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I'd like to know how to draw an hyperbolic circle in the Klein-Beltrami model just knowing its center and its radius, or a center and a point on it.

Apparently, this hyperbolic circles are represented by ellipses as shown on this Wikipedia picture.

I guess the (euclidean) line made by the focal points are perpendicular to the (euclidean) line made by the centers of the disk and of the circle. Also, the center of the hyperbolic circle should not be aligned with the focal points of the euclidean ellipse since it should be farthest.

Any starting point might help and a formula would be very welcomed.

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  • $\begingroup$ Think about a circle whose center is near the edge of the disc but that contains the center point inside it. It can't be as you think it is. The "center" of the circle/ellipse must change. $\endgroup$ – Xoff Oct 18 '17 at 10:24
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So, a segment and a circle center is given in the Klein model:

enter image description here

and the task is to construct points, say $D$, for which $CD$ is congruent to $AB$ -- congruent in the hyperbolic sense.

This is how one can construct as many such points, as she wants.

Step 1.

Draw the straight line containing $AB$ and draw a movable straight line through $C$ as shown below:

enter image description here

Here $H$, the "handle" is the point that, if moved, will turn the right straight around the circle center $C$. Note that the part of the white lines within the circle are the hyperbolic straights. Also, in the figure above four yellow lines are drawn. I just hope that I don't have to further explain the construction of the yellow lines.

Step 2.

The next step is to connect the intersection points of the yellow lines with a straight line (red). Then construct the blue line as shown below. Finally, construct the black line that will give point $D$, a point of the circle we try to construct.

enter image description here

Step 3.

Now, move the handle around $C$. Then $D$ will trace the hyperbolic circle.

enter image description here

Note that such a dynamic construction and tracing can be done by a dynamic geometry software like Geogebra or Cinderella...


But, if tracing is not allowed then think of the following fact: five points determine an ellipse. So, it would be enough to construct five $D$'s.

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  • $\begingroup$ I didn't get everything you said. What is hyperbolic congruence for segments ? Can I choose H, the handle, to be any arbitrary point ? Knowing that an hyperbolic circle which center coincides with the center of the disk is represented by an euclidean circle, it's far easier for me to apply a Möbius transform to "pin" the circle, choose 5 points on it and then applying the reverse Möbius transform. Maybe I should say that in the question ? $\endgroup$ – Kii Oct 18 '17 at 12:14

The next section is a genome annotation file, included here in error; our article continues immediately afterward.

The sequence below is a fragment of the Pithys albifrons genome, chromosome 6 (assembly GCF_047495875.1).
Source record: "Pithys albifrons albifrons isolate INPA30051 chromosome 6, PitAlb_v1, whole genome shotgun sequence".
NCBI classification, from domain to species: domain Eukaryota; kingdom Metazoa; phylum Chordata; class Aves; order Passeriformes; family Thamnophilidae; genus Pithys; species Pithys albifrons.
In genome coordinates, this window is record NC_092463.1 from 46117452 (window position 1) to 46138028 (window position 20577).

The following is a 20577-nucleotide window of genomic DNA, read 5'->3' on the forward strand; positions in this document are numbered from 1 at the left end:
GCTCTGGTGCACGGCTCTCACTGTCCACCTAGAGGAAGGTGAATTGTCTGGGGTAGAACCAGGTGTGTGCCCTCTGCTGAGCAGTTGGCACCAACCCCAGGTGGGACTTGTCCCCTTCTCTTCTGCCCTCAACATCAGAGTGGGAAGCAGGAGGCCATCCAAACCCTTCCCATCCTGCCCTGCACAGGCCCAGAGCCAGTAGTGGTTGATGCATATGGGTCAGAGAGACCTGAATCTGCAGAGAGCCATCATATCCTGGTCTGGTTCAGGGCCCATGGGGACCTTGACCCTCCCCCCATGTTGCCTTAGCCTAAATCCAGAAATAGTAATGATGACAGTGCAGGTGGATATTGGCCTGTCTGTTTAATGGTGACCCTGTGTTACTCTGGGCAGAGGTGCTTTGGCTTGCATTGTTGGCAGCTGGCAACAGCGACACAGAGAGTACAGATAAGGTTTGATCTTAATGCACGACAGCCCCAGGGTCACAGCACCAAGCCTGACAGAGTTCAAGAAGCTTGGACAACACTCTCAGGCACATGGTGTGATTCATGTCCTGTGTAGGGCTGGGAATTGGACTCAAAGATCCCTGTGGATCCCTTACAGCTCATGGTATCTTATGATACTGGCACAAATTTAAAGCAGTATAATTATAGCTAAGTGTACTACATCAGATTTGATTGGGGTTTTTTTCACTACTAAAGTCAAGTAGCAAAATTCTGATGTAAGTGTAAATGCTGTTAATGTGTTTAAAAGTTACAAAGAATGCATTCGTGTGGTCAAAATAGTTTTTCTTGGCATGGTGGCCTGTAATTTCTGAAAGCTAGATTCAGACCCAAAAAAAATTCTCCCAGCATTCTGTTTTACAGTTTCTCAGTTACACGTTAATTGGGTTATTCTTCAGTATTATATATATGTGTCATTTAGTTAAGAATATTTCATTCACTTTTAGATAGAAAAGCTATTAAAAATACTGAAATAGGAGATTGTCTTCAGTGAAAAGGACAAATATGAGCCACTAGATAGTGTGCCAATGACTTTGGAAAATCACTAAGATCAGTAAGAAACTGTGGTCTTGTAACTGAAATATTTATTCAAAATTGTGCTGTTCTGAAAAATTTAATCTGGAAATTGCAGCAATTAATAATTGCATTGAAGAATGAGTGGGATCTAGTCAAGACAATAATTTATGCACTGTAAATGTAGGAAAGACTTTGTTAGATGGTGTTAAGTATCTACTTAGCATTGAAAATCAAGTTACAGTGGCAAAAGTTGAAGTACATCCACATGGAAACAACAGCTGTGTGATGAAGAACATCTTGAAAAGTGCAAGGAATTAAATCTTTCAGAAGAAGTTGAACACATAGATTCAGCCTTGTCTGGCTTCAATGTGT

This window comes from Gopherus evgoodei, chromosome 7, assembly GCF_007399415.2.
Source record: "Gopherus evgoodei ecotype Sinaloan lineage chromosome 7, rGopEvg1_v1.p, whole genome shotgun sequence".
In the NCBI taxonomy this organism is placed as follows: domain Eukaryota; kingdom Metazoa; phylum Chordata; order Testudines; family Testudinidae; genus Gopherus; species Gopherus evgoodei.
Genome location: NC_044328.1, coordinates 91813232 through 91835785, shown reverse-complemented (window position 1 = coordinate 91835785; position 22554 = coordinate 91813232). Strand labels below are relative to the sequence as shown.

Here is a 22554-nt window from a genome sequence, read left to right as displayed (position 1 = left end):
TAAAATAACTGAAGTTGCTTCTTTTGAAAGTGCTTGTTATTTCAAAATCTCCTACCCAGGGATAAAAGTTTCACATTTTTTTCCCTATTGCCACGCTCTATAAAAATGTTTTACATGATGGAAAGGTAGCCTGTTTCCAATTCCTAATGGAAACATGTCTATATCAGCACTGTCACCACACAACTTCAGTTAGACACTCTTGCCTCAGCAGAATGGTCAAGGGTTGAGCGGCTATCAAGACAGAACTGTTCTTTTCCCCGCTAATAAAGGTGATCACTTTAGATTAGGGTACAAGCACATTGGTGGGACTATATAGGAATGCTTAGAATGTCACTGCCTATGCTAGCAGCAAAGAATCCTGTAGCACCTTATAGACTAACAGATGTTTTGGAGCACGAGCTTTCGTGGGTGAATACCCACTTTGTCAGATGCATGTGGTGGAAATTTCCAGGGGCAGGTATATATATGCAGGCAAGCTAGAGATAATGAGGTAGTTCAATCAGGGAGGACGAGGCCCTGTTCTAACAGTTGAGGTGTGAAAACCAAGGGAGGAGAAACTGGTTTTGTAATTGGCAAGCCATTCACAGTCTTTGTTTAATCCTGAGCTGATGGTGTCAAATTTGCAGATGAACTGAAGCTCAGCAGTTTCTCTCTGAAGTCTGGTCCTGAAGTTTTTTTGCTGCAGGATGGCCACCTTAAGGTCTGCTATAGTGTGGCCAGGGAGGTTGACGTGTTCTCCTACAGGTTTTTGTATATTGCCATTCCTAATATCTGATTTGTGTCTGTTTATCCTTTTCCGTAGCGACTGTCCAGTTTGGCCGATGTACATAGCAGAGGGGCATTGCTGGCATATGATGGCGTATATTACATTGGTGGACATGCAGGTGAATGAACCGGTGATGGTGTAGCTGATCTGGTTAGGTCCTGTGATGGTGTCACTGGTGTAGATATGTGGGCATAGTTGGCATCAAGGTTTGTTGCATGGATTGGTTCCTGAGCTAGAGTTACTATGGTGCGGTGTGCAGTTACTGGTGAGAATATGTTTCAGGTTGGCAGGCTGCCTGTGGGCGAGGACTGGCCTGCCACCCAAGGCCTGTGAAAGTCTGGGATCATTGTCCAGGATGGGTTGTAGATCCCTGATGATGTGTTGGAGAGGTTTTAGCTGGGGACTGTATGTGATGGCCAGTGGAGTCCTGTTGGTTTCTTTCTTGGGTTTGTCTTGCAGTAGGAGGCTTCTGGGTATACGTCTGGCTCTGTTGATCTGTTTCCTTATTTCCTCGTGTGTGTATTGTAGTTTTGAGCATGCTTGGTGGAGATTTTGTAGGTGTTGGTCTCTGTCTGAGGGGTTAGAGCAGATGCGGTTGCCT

• $\begingroup$ The hyperbolic congruence is given by the construction: yellow lines, red line, blue line then the black line... This is because this construction preserves the cross ratio. $H$, the handle can be anywhere (but at $C$) If you try this construction with $C$ in the middle of the Klein circle then you will get a circle. I don't know what to do with the Möbius thing in the Klein model. I would suggest that you try to understand why the construction preserves the cross ratio. THAT is the real understanding of hyperbolic geometry within the Klein circle. I would not experiment with formulae. $\endgroup$ – zoli Oct 18 '17 at 12:34
  • $\begingroup$ I answered my question with the solution I used. It worked like a charm. Thanks for your answer anyway. I implemented the drawing of circles in my hyperbolic geometry software now. Tell me if you're interested in. $\endgroup$ – Kii Dec 1 '17 at 14:39
  • $\begingroup$ @Kii Yes, I am interested. (I have an hyprbolic software too.) $\endgroup$ – zoli Dec 1 '17 at 20:21
  • $\begingroup$ You can check it out there : framagit.org/Kii/hyperbolic-browser Feedbacks are welcomed ! $\endgroup$ – Kii Dec 3 '17 at 10:11
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Ok, so I contacted the author of the Wikipedia picture and he gave me the method and formulas he used to draw the hyperbolic circles as euclidean ellipses.

To draw them, he calculated the ellipse thanks to its major-axis and minor-axis. Here's a translation of the formulas.

Point A (x, y) being an element of the Beltrami-Klein Disk, the hyperbolic circle with center $A$ and radius of hyperbolic length $r$ is define as follow:

The euclidean center C is located at:

$C = \frac{A}{cosh(r)^2 (1 - A^2) + A^2 }$

The length a of the semi-axis in the OA direction is :

$a = \frac{cosh(r)sinh(r)(1 - A^2)}{cosh(r)^2 (1 - A^2) + A^2 }$

The length b of the semi-axis orthogonal to OA and going through C is :

$b = \frac{sinh(r) \sqrt{1 - A^2}}{\sqrt{cosh(r)^2 (1 - A^2) + A^2}}$

In the preceding formulas, $cosh(r)$ is the hyperbolic cosine and $sinh(r)$ is the hyperbolic sine. Also, we define $A^2 = x^2 + y^2$

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